FORT DIX, N.J. – Standing in front of the mobile command center, the head of the FBI’s New York Evidence Response Team briefed investigators.
“We had one, possibly two, explosions based on witnesses,” Special Agent Kimberley Whittle said. “Right now we have several deceased individuals that were at the demonstration. We have what appears to be one, maybe two, craters in the sand; a lot of debris.”
To be clear, the “deceased” in this case are mannequins, all part of a scenario thought up by FBI brass during a joint forensic training exercise. But the crime scene processing and intelligence gathering that followed, under a blazing sun at Fort Dix, N.J., mimicked grisly scenes becoming all too common for the bureau’s evidence technicians.
The frequency of active-shooter terror situations – most recently the attack in Orlando last weekend – has only increased pressure on the bureau to boost forensic team training in exercises like this, so they know exactly how to respond and sort through the carnage for critical clues.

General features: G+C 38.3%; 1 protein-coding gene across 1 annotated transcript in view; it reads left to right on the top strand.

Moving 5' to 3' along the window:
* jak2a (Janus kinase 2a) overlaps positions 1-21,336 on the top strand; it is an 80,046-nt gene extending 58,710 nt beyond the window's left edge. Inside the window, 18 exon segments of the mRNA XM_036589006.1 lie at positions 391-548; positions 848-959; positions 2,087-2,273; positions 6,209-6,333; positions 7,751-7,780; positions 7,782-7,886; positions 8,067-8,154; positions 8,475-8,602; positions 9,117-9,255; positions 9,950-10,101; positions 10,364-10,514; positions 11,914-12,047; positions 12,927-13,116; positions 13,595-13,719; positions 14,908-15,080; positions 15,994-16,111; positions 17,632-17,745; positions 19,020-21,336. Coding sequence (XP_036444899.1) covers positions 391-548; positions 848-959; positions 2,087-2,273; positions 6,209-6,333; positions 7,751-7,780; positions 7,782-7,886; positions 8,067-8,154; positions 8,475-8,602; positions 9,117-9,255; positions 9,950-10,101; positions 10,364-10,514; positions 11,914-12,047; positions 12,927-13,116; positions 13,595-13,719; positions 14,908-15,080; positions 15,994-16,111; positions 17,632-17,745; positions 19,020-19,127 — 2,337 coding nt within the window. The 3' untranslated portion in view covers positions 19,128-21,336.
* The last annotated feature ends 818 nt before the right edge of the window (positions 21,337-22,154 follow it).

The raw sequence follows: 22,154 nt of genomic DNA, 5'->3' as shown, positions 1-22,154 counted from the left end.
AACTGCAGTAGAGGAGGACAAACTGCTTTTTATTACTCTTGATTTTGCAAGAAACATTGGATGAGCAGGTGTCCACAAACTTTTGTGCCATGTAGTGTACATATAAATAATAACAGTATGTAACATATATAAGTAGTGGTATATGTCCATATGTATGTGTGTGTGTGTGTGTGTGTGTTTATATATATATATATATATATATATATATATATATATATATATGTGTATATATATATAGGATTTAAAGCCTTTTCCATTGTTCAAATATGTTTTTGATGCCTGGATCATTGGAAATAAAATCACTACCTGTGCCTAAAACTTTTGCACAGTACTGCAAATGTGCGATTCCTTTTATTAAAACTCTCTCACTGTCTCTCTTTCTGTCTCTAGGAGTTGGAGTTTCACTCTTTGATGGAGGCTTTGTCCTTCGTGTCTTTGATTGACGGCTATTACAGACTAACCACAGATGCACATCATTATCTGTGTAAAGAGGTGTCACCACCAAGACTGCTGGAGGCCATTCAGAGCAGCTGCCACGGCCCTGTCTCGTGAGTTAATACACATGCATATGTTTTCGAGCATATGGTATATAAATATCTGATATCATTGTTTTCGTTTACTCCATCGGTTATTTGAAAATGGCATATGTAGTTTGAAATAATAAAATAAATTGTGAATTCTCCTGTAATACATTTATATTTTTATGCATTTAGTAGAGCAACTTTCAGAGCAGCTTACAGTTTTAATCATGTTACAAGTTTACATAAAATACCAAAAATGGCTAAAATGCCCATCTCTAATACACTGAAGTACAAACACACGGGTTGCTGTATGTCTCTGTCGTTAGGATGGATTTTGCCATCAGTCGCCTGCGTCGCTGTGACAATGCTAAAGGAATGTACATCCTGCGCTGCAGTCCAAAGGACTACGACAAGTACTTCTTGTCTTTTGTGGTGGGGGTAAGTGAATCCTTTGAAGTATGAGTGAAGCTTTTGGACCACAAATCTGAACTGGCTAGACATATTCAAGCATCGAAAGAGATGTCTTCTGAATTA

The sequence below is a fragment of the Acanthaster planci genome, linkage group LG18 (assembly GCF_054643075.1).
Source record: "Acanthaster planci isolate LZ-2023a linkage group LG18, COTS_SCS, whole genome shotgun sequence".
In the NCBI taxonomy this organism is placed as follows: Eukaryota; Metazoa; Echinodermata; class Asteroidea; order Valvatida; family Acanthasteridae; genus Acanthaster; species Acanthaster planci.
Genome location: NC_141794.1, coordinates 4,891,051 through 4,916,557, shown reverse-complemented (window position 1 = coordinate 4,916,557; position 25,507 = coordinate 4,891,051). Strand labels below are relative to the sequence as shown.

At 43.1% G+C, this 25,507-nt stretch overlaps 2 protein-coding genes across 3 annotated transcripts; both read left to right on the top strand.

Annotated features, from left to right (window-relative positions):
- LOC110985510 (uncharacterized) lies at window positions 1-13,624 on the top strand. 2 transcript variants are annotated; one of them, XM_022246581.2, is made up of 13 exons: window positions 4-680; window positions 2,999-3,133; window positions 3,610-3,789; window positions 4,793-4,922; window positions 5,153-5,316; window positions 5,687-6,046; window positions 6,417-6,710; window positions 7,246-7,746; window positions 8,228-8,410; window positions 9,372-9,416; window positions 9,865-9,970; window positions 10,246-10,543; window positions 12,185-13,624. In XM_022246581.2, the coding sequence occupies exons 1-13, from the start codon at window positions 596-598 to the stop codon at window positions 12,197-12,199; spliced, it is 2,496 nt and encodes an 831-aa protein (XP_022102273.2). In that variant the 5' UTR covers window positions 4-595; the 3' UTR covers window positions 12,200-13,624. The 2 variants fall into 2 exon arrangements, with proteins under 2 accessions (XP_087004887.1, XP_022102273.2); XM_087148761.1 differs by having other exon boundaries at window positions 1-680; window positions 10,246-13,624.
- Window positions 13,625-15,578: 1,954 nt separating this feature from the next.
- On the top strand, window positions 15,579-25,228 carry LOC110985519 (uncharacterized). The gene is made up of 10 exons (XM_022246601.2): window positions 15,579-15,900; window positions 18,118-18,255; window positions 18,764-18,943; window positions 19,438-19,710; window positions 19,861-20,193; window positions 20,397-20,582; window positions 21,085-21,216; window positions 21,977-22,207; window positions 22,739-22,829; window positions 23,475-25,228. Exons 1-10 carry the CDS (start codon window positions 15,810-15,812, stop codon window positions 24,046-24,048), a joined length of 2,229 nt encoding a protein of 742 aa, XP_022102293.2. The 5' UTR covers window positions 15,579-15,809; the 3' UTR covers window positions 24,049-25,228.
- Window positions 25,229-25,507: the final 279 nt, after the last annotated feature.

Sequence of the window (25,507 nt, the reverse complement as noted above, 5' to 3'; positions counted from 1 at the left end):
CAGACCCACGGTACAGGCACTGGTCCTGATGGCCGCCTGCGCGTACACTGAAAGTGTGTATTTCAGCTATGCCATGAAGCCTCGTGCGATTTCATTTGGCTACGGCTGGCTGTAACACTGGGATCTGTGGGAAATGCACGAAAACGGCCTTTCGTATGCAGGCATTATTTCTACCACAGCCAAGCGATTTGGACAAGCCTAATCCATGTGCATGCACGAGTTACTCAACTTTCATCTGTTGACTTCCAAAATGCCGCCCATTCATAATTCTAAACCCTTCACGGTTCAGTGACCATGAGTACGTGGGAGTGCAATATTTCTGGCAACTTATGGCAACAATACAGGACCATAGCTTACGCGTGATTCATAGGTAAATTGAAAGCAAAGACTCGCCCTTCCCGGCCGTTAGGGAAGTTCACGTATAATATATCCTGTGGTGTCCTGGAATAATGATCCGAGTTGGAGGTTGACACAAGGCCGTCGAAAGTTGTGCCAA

“We were thinking Paris. We were thinking San Bernardino. We were thinking of the attacks that have occurred in West Africa recently against foreigners,” said Whittle as she explained the thought process behind the training event at Fort Dix.
Housed at each of the agency’s 56 field offices, Evidence Response Teams (ERTs) handle crime-scene processing and evidence collection for FBI investigations – they are, in essence, the bureau’s “CSI.” The highly trained units, in many cases, also deploy overseas to assist foreign authorities with complex investigations or work scenes with a nexus to the United States.
ERTs work investigations ranging from public corruption to counterintelligence, but in light of recent global events, the lion’s share of the units’ training efforts have been centered on counterterrorism.
The bitter irony is this exercise took place less than one week before the early morning mass shooting at Orlando’s Pulse nightclub, which left 49 partygoers dead at the hands of a terrorist claiming to act in the name of ISIS. That point underscores the volatile nature of the threat environment the FBI and other U.S. law enforcement agencies are grappling with.
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